Hotel Neri, Carrer de Sant Sever 5, Barcelona, Spain, +34 93 304 06 55
Nestled into a beautiful little plaza in Les Corts, Fragments Café is well known among those in the know for their excellent gin tonics, memorable tapas, and great terrace culture. While most people fight for a table outside in the plaza, it’s even better to grab a seat in the secret garden at the back of the restaurant, where guests can enjoy an intimate space perfect for a quiet meal.
Choose from a menu of dishes, which feature the freshest local ingredients, in a preparation that leans ever-so-slightly toward the influences of Italian cuisine. The tapas menu includes impressive patatas bravas, which should be the first plate on the list, but don’t miss the stand-out items like Manchego cheese drizzled in pink peppercorn-infused olive oil, the tuna tataki, a cube of lightly seared tuna floating in a berry sauce, or the simple roasted eggplant. Reservations are recommended in order to get a seat in the garden for lunch or dinner.
Fragments Café, Plaça de la Concòrdia 12, Barcelona, Spain, +34 93 419 96 13
The Teatre Antic is not just a theater but a gathering place for many of the city’s locals and ex-pats who believe that that the outdoor café space is the best feature. Hidden off one of the narrow streets near Santa Caterina market, the theater is itself easy to miss.
Its tiny gated entrance leads up into a charming garden space where it’s possible to sit in the shade on nice days with a beer and some patatas (potato chips) and while away the hours. It’s so hard to find a spot of quiet in the city that it’s hard to leave. On nice days, space is at a premium, so it’s worth trying to avoid the vermouth hour — early Sunday afternoons or early evening on the weekdays.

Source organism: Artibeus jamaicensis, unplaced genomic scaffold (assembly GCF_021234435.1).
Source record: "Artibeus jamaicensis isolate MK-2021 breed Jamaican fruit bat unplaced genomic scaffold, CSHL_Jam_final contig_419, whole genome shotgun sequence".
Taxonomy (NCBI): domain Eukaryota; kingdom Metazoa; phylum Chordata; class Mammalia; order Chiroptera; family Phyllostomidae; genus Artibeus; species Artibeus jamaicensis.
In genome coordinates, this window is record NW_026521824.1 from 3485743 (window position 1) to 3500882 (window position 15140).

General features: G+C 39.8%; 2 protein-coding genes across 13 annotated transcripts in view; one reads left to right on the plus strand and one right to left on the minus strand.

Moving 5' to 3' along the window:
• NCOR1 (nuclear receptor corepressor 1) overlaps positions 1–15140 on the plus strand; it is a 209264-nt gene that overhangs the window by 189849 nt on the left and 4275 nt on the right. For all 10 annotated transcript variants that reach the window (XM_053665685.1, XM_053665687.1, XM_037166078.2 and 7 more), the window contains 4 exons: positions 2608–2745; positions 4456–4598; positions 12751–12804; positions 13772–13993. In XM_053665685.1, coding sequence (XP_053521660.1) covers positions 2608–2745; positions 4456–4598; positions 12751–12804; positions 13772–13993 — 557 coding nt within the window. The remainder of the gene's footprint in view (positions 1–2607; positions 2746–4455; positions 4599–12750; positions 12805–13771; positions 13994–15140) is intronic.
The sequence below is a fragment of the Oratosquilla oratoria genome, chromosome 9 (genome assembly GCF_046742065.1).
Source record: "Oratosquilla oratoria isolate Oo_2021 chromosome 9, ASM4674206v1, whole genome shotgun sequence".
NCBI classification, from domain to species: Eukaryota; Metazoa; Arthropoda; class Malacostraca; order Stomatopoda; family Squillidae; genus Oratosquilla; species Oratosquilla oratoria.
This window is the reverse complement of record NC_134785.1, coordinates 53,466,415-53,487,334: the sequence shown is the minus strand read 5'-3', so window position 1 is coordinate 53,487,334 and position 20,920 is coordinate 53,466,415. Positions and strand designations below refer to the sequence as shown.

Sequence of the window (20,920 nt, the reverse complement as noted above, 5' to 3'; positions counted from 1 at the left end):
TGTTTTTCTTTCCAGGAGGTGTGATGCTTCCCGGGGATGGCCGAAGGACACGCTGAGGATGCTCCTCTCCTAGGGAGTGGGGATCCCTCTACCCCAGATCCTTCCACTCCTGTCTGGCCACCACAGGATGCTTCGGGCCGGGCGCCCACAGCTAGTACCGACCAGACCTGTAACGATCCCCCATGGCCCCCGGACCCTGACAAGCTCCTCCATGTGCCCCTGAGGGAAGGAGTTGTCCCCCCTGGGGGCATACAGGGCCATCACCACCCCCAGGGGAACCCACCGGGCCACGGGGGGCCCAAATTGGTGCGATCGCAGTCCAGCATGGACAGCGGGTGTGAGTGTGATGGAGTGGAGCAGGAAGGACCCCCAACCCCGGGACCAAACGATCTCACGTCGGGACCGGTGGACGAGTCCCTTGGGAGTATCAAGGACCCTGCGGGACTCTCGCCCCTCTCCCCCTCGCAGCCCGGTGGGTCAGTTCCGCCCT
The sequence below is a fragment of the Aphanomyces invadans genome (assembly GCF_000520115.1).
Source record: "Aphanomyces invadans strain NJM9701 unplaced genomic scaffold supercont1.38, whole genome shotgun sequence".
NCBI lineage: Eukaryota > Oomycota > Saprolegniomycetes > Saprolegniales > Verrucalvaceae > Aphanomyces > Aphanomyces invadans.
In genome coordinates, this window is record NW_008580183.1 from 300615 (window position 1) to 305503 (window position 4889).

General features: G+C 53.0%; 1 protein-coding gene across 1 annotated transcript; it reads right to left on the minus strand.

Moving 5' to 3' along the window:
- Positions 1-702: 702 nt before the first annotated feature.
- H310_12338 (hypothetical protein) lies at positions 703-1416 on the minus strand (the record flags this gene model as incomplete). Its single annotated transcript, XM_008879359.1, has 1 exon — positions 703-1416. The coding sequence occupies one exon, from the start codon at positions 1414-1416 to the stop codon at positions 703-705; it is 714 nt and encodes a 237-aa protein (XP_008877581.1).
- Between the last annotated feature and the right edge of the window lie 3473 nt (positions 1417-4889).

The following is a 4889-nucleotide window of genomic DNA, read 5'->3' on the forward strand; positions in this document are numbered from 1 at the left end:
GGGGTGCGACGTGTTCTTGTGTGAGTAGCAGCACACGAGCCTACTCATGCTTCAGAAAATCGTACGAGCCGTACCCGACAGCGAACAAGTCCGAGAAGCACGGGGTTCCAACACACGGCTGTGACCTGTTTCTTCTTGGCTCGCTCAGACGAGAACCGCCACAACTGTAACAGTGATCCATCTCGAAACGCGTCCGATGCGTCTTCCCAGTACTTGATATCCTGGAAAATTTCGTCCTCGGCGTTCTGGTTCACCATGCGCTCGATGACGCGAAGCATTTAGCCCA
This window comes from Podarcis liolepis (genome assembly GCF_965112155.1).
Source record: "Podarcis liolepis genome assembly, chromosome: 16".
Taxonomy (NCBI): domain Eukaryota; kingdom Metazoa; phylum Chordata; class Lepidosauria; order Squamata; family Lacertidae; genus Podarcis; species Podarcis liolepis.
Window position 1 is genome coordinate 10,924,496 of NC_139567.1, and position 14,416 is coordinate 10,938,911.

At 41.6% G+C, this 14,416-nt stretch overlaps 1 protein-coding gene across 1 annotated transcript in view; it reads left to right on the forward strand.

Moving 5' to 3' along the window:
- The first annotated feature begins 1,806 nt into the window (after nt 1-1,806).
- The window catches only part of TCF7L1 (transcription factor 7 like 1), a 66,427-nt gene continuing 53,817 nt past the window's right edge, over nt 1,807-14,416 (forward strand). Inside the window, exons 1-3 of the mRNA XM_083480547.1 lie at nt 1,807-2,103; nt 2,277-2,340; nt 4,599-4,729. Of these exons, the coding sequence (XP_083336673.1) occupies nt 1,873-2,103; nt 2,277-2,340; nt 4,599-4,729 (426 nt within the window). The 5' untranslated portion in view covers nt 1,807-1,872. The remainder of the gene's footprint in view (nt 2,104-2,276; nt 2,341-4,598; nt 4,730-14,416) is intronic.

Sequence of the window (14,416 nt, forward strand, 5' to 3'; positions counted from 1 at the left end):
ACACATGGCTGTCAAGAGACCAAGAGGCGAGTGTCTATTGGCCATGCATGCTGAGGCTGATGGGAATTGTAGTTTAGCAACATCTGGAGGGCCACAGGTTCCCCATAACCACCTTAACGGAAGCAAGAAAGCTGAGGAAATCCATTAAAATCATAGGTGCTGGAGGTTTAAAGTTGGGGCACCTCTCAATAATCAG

Teatre Antic, Carrer de Verdaguer i Callís 12, Barcelona, Spain, +34 93 315 23 54
Martínez isn’t easy to get to, let that be said. But it’s worth the taxi ride or a short hike uphill to reach it because it not only offers one of the best terraces in town but also stunning views of the city and its beaches from the sturdy heights of Montjuïch. The jaunty red umbrellas and colored lights of its well-dressed terrace are a welcome sight on a warm summer evening.
Grab a table harborside for some stunning views and order any of the tapas dishes on the terrace menu for a pica-pica style aperitivo, or come hungry and delve into one of the hearty rice dishes for which they’re known. The seafood is highly recommended: the well-sourced oysters are a great place to start, the mussels in Provencal-style tomato broth come in an impressively large bucket for the price, and the cazuela of seafood in a rich aromatic broth will make you glad you came.
It’s easiest to arrive by taxi from the center, but it’s also possible to reach it on foot from the funicular or the cable car by following signs uphill toward the grand Hotel Miramar Barcelona (Martínez is hidden around to the left side of the hotel).
Restaurant Martínez, Ctra. de Miramar 38, Barcelona, Spain, +34 93 106 60 52